• Out-of-Character Moment: The narrator always speaks in a stoic tone, no matter how disturbing the stories get. However, even he was a bit shocked when Pauly's teacher got into a car accident in "Tow and Shell" because it comes out of nowhere.
    Narrator: "Now that he was rich, he was free to live life to the fullest possible... (teacher's car crashes off-screen) uh-oh. Oh."
  • Overly Long Gag: In "Constadeath", A man has a condition in which he dies (and reincarnates with an animal's head) every few seconds. During a conversation with his wife, she demands to speak to her real husband. He obliges by forcefully reincarnating until he becomes human again. Unfornately, this isn't enough time, so he does it again and again, each bit of the conversation only a few seconds.
  • Painting the Medium: In “Fowl Flow”, whenever the Insecurities are on screen, the screen oscillates between a red filter and the normal image. This is until violet enters the frame near the end, unaffected by the filter.
  • Public Domain Soundtrack: Almost all the background music in the show is classical pieces from the Romantic Era. It just makes the whole thing even more unsettling, honestly. The show's title theme is itself an excerpt of "Suspension" by Lotic, while the ending theme uses variations on the ballad "Long Lankin".
  • Plague of Good Fortune: A man attempts to commit suicide, but a series of fortunate coincidences keeps him alive. It escalates to the point where the government personally requests him to continue his suicide attempts due to all the good it causes but, by that point, he's rediscovered his will to live.
  • Secret Test of Character: The aforementioned Mental Affair was part of a psychic training operation meant to prepare the drill sergeant for war… somehow.
  • Screw Yourself: Dougie has sex with his mirror reflection after being fired from his job. It's... bizzare to say the least.
  • Spiritual Successor: To Jam, a similar mesh of horror-comedy (with emphasis on horror) segments from comedian Chris Morris.
  • Shout-Out: The mask seen at the beginning and end of each episode resembles a mask from the titular episode of The Twilight Zone (1959).
  • Sound-Only Death: In "Tow and Shell", A woman pauly's father was having an affair with, Mr. Darpi and the mother of a girl wearing a cat sweater all die in horrific ways that we can only hear through the seashell.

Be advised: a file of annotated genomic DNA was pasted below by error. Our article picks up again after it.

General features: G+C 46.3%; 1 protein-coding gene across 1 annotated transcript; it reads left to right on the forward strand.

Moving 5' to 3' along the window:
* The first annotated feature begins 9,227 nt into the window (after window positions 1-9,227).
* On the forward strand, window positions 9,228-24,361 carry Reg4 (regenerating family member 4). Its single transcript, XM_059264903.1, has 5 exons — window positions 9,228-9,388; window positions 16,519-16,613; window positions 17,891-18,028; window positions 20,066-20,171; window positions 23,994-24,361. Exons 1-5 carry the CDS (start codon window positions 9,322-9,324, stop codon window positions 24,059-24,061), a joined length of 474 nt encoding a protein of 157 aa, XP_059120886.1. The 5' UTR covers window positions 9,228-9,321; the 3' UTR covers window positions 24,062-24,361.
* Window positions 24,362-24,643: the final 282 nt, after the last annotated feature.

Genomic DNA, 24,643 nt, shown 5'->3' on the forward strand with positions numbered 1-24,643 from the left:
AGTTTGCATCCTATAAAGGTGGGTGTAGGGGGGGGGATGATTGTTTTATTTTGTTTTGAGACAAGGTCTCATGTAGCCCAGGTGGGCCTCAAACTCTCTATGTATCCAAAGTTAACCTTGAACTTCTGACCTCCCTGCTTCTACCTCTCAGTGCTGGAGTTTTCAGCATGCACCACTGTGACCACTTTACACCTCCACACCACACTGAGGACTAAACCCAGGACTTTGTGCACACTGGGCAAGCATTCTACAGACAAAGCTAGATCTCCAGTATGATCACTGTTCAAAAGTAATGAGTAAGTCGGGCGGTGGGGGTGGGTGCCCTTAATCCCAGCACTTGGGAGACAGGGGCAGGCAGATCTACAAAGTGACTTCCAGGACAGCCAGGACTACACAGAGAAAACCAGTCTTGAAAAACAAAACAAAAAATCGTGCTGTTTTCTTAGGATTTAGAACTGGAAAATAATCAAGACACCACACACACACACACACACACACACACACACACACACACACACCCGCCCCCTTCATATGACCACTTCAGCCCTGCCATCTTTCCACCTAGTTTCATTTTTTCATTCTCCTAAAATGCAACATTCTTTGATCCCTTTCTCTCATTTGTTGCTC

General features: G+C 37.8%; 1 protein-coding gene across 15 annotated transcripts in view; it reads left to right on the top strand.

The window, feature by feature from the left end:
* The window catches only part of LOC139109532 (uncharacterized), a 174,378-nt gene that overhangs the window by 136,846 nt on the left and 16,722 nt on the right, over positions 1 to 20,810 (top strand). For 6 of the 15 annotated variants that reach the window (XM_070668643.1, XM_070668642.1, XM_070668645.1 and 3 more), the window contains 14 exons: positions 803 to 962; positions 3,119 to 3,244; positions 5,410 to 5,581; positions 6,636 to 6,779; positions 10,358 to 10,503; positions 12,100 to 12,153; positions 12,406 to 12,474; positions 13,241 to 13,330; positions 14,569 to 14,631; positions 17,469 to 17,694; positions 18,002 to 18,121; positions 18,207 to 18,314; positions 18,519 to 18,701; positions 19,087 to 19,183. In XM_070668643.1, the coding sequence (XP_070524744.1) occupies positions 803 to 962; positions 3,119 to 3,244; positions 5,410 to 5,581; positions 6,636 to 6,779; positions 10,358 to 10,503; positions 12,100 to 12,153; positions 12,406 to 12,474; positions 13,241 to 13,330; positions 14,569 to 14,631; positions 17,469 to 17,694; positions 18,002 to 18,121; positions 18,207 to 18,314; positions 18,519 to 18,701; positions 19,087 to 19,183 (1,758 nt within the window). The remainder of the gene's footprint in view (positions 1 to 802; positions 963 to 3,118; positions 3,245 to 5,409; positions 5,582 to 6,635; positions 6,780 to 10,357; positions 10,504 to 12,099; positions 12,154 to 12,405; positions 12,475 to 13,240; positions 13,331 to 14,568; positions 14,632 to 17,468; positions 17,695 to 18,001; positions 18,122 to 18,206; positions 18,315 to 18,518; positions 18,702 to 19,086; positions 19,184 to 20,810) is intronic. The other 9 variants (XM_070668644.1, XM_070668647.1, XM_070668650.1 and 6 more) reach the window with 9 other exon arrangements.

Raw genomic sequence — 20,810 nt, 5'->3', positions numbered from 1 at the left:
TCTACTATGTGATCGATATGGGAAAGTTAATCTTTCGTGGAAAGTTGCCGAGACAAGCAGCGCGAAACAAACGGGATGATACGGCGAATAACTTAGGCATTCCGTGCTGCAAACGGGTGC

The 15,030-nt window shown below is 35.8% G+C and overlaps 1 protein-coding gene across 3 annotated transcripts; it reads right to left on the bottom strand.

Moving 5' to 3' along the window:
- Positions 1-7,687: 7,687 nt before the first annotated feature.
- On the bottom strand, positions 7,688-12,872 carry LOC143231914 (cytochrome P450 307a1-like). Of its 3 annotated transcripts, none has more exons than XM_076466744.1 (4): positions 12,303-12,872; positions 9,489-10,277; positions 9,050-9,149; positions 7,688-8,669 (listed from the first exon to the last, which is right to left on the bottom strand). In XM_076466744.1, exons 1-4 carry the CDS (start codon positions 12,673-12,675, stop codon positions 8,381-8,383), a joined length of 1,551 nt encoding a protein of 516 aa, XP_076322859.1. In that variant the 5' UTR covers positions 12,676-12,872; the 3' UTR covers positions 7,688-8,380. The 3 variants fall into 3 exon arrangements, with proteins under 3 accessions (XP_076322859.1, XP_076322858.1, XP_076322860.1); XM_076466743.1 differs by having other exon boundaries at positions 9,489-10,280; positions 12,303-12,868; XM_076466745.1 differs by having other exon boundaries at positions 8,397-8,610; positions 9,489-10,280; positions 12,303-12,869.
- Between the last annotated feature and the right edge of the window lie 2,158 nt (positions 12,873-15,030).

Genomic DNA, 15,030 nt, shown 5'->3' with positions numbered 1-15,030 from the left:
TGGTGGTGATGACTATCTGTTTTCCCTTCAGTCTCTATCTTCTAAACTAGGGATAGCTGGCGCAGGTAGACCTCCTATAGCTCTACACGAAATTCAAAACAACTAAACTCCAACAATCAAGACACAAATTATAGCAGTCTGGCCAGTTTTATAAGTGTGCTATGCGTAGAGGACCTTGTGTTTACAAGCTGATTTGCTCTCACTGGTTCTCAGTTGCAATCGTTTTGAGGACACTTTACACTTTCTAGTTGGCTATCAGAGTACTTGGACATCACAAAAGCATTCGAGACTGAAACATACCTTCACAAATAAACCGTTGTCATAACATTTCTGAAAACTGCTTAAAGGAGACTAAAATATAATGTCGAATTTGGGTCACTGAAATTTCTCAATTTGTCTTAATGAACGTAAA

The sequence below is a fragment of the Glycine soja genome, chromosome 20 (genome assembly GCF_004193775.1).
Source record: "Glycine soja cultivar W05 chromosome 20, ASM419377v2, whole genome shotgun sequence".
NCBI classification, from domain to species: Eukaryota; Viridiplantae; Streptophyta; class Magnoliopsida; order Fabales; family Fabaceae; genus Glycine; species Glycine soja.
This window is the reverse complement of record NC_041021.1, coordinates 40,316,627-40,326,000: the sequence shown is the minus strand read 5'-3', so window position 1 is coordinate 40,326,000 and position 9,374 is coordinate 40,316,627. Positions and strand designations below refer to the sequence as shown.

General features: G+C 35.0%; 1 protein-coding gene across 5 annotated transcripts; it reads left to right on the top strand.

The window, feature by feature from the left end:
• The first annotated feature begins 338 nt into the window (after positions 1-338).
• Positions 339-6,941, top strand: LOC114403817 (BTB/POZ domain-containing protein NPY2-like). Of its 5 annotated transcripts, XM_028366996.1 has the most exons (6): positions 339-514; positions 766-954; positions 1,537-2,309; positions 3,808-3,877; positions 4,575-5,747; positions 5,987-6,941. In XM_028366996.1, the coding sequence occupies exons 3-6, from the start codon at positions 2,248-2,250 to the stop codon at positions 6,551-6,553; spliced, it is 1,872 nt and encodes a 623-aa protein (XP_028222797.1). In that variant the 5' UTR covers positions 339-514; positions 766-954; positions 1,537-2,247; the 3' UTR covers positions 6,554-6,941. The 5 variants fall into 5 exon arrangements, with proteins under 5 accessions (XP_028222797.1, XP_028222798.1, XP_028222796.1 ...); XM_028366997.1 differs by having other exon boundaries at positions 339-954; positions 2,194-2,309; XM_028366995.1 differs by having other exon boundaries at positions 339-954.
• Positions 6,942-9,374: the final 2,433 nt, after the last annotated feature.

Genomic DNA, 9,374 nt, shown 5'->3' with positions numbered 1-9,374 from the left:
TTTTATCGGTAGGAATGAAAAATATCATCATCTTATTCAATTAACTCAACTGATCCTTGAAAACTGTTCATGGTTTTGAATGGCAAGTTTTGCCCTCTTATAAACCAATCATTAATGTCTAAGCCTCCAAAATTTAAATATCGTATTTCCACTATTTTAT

• Spoof Aesop: Loads.
    "A doctor's sacred mission is to do everything in his power to not lose his job."
  • Suicide by Pills: A man repeatedly tries to kill himself and every attempt ends up not only as a Bungled Suicide, but also causes good things to happen. When he tries to off himself by ingesting multiple drugs, he ends up making himself healthier than ever and his blood becomes a potential component for a Cure for Cancer.
  • Surreal Horror: SWEET LORD ALMIGHTY.
    • In "The Magmafying Past," a boy gets his arm bitten by a flea, and he starts scratching it. As he scratches it more and more, a church made of flesh forms on his arm, eventually consuming him entirely.
  • Take Our Word for It: One episode involves the discovery of the 27th and 28th letters of the alphabet, but they're always conveniently obscured.
  • Why Won't You Die?: A suicide hotline worker tells the story of a man who begins writing a suicide note to end all suicide notes. This eventually gains the attention of the media and the man becomes an overnight sensation. Once the letter is finally written, he holds off on finally doing the deed until the reviews come in. While the note is a success, fans turn on him because he never fulfilled the promise of killing himself and the note becomes yet another book on the shelf. In retaliation, the man wills himself to never die.


"The true nature of the universe is chaos, and is beautiful, and must never be defiled again."